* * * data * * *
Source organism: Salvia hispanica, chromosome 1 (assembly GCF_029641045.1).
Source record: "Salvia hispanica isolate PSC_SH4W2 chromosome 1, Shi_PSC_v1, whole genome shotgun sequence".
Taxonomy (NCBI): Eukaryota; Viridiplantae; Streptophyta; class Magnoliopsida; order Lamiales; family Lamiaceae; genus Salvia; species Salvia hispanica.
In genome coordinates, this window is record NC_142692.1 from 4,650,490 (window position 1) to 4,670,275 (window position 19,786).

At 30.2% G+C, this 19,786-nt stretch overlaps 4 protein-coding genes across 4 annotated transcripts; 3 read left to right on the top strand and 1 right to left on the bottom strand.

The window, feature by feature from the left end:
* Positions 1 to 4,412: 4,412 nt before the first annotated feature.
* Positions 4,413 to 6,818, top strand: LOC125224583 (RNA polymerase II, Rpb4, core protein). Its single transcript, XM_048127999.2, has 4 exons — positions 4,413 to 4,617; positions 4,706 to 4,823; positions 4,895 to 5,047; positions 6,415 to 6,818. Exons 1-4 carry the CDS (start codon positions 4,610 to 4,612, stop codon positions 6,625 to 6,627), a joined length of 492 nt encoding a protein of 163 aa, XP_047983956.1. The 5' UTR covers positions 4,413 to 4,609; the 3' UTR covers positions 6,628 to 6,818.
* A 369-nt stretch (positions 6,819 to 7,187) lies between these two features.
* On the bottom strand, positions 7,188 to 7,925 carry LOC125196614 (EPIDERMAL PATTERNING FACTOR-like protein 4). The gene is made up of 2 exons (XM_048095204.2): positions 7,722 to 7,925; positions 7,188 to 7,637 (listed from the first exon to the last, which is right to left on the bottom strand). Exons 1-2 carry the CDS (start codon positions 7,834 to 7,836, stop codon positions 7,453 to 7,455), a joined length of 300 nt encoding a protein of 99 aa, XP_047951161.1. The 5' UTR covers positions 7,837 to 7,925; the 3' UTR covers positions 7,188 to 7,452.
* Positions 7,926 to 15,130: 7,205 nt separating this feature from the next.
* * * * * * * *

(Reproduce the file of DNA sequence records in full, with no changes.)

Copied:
Source organism: Salvia hispanica, chromosome 1 (assembly GCF_029641045.1).
Source record: "Salvia hispanica isolate PSC_SH4W2 chromosome 1, Shi_PSC_v1, whole genome shotgun sequence".
Taxonomy (NCBI): Eukaryota; Viridiplantae; Streptophyta; class Magnoliopsida; order Lamiales; family Lamiaceae; genus Salvia; species Salvia hispanica.
In genome coordinates, this window is record NC_142692.1 from 4,650,490 (window position 1) to 4,670,275 (window position 19,786).

At 30.2% G+C, this 19,786-nt stretch overlaps 4 protein-coding genes across 4 annotated transcripts; 3 read left to right on the top strand and 1 right to left on the bottom strand.

The window, feature by feature from the left end:
* Positions 1 to 4,412: 4,412 nt before the first annotated feature.
* Positions 4,413 to 6,818, top strand: LOC125224583 (RNA polymerase II, Rpb4, core protein). Its single transcript, XM_048127999.2, has 4 exons — positions 4,413 to 4,617; positions 4,706 to 4,823; positions 4,895 to 5,047; positions 6,415 to 6,818. Exons 1-4 carry the CDS (start codon positions 4,610 to 4,612, stop codon positions 6,625 to 6,627), a joined length of 492 nt encoding a protein of 163 aa, XP_047983956.1. The 5' UTR covers positions 4,413 to 4,609; the 3' UTR covers positions 6,628 to 6,818.
* A 369-nt stretch (positions 6,819 to 7,187) lies between these two features.
* On the bottom strand, positions 7,188 to 7,925 carry LOC125196614 (EPIDERMAL PATTERNING FACTOR-like protein 4). The gene is made up of 2 exons (XM_048095204.2): positions 7,722 to 7,925; positions 7,188 to 7,637 (listed from the first exon to the last, which is right to left on the bottom strand). Exons 1-2 carry the CDS (start codon positions 7,834 to 7,836, stop codon positions 7,453 to 7,455), a joined length of 300 nt encoding a protein of 99 aa, XP_047951161.1. The 5' UTR covers positions 7,837 to 7,925; the 3' UTR covers positions 7,188 to 7,452.
* Positions 7,926 to 15,130: 7,205 nt separating this feature from the next.